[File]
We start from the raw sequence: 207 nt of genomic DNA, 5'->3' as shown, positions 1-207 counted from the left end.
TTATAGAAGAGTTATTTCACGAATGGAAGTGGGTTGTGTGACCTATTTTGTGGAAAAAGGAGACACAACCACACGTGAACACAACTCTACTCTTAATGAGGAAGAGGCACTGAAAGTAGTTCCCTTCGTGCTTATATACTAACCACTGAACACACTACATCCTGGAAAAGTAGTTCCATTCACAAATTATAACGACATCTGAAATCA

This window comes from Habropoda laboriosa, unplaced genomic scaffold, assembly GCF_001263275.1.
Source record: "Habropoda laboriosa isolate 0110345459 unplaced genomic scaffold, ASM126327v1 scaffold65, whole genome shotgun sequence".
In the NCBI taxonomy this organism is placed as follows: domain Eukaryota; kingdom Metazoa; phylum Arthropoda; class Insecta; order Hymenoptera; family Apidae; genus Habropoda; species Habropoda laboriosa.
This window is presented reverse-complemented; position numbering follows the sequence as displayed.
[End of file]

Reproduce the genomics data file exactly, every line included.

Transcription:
We start from the raw sequence: 207 nt of genomic DNA, 5'->3' as shown, positions 1-207 counted from the left end.
TTATAGAAGAGTTATTTCACGAATGGAAGTGGGTTGTGTGACCTATTTTGTGGAAAAAGGAGACACAACCACACGTGAACACAACTCTACTCTTAATGAGGAAGAGGCACTGAAAGTAGTTCCCTTCGTGCTTATATACTAACCACTGAACACACTACATCCTGGAAAAGTAGTTCCATTCACAAATTATAACGACATCTGAAATCA

This window comes from Habropoda laboriosa, unplaced genomic scaffold, assembly GCF_001263275.1.
Source record: "Habropoda laboriosa isolate 0110345459 unplaced genomic scaffold, ASM126327v1 scaffold65, whole genome shotgun sequence".
In the NCBI taxonomy this organism is placed as follows: domain Eukaryota; kingdom Metazoa; phylum Arthropoda; class Insecta; order Hymenoptera; family Apidae; genus Habropoda; species Habropoda laboriosa.
This window is presented reverse-complemented; position numbering follows the sequence as displayed.